July 15, 2009

The Bird's Nest and Other Olympic Venues

I emerged out of a subway station on the Olympic line, swapping my spectacles for my shades in one smooth motion as I entered the sunlight. A host of architectural wonders stretched out around me. Directly in front was the Bird's Nest, Beijing's showpiece for the 2008 Summer Olympics. Officially the stylish mesh of steel pillars is known as the National Stadium. The largest steel structure in the world can hold 80,000-90,000 people, but it has been lying largely dormant since the conclusion of the Games. Both the opening and closing ceremonies were held here.

To the west of the stadium was the translucent Water Cube and the iconic Pangu Plaza. The National Aquatic Center gets its distinct shimmering look from the ethylene tetrafluoroethylene (ETFE) polymer that was used to construct it. The plastic material is much cheaper than glass and also much lighter. 25 world records were broken in this pool, but its exquisite appearance is what draws the attention of the masses.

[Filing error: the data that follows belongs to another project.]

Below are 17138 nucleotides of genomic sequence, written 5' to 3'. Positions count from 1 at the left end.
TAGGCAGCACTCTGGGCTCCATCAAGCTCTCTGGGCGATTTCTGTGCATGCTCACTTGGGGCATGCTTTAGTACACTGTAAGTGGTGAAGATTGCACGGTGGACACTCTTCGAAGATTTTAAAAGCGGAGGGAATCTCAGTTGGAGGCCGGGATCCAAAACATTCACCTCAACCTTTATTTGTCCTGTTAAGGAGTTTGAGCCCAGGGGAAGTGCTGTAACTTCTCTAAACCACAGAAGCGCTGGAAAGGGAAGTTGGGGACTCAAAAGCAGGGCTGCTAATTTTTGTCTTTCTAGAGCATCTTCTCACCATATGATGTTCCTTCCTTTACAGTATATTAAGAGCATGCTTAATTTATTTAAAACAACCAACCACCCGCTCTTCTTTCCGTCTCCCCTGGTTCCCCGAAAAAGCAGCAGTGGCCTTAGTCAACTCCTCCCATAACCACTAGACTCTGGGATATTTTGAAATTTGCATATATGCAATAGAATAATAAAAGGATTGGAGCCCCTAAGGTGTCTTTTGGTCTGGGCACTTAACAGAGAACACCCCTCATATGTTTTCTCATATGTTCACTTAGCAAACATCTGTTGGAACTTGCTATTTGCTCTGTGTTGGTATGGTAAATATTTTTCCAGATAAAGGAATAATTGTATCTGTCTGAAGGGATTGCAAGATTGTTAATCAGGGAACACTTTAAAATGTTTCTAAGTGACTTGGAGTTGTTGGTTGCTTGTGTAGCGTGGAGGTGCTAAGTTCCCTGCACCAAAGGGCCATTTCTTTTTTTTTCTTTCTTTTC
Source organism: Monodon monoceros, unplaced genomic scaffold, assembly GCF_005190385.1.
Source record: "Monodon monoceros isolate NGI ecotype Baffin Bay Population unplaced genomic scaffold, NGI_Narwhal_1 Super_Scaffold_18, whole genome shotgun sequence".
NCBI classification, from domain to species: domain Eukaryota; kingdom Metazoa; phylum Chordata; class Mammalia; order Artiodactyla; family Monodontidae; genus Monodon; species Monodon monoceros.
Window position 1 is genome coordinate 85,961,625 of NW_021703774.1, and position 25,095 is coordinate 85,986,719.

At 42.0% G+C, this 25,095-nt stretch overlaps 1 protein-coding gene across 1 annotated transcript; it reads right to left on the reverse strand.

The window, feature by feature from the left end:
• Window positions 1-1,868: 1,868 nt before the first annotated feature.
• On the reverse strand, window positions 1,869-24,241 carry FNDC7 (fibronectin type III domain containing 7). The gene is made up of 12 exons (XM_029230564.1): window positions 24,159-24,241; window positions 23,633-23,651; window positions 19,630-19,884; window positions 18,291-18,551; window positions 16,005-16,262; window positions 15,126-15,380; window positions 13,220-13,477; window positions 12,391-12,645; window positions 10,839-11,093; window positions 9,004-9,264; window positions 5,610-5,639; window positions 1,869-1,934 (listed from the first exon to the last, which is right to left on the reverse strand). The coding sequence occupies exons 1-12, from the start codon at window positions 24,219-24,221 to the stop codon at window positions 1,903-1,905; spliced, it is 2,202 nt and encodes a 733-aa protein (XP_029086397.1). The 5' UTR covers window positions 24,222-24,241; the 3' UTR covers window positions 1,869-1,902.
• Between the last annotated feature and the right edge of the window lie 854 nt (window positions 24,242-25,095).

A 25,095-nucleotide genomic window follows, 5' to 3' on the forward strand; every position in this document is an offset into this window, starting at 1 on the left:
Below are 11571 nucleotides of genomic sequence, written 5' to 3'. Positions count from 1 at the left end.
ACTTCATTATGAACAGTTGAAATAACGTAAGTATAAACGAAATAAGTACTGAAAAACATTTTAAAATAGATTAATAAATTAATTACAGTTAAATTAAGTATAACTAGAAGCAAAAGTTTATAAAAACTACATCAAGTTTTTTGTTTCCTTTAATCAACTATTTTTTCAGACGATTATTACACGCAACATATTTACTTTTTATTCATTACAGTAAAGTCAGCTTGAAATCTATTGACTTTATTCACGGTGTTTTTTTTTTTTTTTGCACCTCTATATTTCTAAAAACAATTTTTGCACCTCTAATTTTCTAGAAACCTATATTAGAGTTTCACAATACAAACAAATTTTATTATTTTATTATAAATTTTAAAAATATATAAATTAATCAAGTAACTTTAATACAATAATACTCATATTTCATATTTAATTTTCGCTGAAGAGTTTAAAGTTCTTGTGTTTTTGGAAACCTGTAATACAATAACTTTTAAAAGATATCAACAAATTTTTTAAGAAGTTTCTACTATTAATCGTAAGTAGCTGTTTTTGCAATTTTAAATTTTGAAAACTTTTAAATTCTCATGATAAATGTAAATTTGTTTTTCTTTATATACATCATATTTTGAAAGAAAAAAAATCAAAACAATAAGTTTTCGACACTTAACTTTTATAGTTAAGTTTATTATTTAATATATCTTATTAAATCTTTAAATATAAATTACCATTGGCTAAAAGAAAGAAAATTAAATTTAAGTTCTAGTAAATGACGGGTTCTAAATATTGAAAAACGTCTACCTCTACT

The highest tower in the Pangu Plaza is shaped like a dragon's head. In Chinese mythology, Pangu was the first living being and the uniter of heaven and earth. In neighbouring Korea, pangu means "fart". To the north of the Bird's Nest is the Olympic Forest Park, an open space with an artificial lake in the middle. The public is not allowed to walk on the grass here.

"Tender fragrant grass. How hardhearted to trample them." 
- Warning sign posted within the Olympic Green